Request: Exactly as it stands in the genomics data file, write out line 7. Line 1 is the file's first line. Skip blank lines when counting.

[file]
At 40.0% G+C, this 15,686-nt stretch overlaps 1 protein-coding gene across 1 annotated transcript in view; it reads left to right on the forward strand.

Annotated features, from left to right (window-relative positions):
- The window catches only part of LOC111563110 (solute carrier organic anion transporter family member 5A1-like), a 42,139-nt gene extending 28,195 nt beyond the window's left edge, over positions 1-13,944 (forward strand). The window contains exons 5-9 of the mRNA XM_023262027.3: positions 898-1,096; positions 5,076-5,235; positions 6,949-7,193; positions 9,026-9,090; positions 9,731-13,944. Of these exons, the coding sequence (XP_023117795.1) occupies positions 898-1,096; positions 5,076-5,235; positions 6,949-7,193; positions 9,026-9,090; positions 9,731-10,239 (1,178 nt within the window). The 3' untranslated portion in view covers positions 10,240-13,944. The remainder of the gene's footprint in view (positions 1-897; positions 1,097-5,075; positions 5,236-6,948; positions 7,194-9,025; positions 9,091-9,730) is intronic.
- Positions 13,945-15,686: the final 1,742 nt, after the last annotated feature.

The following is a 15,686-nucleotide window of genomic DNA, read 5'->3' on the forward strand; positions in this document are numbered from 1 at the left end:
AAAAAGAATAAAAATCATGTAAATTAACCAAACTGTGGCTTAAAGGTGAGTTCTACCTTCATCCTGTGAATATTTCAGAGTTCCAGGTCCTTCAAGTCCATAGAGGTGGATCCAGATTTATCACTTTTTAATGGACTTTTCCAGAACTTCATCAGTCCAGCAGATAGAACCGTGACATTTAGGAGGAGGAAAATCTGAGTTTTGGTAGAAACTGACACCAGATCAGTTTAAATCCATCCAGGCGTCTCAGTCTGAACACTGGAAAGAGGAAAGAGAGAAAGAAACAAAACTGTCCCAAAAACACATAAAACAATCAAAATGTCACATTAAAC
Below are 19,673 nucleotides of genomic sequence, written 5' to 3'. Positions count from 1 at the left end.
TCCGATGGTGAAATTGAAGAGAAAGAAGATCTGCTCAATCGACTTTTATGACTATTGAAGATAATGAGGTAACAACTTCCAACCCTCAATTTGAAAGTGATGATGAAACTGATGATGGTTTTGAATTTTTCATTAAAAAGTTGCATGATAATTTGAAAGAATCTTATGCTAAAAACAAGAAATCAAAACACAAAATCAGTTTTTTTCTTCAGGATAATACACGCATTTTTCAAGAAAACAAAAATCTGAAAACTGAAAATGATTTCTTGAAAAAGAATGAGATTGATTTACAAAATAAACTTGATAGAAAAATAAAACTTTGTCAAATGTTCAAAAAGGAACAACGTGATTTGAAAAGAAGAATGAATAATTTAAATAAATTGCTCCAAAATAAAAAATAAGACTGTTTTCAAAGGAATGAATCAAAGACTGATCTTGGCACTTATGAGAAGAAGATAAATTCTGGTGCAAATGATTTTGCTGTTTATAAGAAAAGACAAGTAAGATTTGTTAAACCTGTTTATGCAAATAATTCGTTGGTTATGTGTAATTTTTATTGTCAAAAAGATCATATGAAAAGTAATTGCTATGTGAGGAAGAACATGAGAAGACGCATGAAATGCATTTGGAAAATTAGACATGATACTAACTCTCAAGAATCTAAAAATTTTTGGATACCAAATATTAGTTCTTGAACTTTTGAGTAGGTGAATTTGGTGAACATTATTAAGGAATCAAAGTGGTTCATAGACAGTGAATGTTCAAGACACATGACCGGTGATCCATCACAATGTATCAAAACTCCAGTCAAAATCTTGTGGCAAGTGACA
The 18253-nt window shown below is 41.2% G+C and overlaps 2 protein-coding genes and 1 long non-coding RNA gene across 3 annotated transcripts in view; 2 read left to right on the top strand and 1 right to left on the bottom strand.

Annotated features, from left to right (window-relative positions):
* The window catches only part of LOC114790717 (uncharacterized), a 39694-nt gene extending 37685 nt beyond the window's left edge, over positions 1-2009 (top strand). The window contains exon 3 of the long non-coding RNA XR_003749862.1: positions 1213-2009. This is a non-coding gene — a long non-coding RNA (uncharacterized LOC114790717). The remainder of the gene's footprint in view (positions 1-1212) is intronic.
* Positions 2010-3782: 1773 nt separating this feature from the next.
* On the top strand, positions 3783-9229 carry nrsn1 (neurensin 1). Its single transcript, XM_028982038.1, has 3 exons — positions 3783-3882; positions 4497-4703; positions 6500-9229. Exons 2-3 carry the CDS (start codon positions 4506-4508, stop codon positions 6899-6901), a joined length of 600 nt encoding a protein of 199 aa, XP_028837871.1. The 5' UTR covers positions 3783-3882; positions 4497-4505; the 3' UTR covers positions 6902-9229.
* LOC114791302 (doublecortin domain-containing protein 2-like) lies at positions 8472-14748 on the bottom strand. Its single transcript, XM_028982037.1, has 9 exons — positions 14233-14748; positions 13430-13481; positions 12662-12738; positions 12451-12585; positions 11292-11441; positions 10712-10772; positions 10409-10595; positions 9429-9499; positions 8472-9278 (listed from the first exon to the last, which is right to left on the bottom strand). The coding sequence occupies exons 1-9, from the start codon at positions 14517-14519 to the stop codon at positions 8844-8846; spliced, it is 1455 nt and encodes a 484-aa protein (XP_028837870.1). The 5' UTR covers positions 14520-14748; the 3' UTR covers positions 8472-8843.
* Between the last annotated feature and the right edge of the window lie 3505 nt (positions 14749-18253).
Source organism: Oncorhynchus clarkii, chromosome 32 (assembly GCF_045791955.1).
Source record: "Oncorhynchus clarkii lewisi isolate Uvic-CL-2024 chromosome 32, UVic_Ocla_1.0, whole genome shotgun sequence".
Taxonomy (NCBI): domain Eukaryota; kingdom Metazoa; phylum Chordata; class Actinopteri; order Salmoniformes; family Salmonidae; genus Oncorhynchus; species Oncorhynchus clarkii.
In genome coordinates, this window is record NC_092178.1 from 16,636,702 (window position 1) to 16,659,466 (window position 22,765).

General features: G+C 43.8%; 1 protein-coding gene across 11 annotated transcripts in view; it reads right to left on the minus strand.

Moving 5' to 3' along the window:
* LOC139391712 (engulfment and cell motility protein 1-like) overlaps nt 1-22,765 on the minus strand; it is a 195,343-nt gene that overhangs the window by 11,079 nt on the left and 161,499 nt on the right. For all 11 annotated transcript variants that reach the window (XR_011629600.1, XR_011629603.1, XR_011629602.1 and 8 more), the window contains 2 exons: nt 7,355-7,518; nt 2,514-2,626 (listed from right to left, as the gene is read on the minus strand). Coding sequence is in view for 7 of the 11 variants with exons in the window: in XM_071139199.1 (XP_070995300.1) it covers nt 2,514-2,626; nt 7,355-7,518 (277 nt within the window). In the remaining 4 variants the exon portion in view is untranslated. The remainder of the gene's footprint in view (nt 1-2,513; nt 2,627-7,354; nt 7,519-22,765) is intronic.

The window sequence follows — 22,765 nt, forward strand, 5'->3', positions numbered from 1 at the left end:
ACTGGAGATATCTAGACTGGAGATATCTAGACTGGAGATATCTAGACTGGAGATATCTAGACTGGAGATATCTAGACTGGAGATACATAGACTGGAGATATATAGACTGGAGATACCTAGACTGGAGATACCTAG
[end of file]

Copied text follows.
Below are 19,673 nucleotides of genomic sequence, written 5' to 3'. Positions count from 1 at the left end.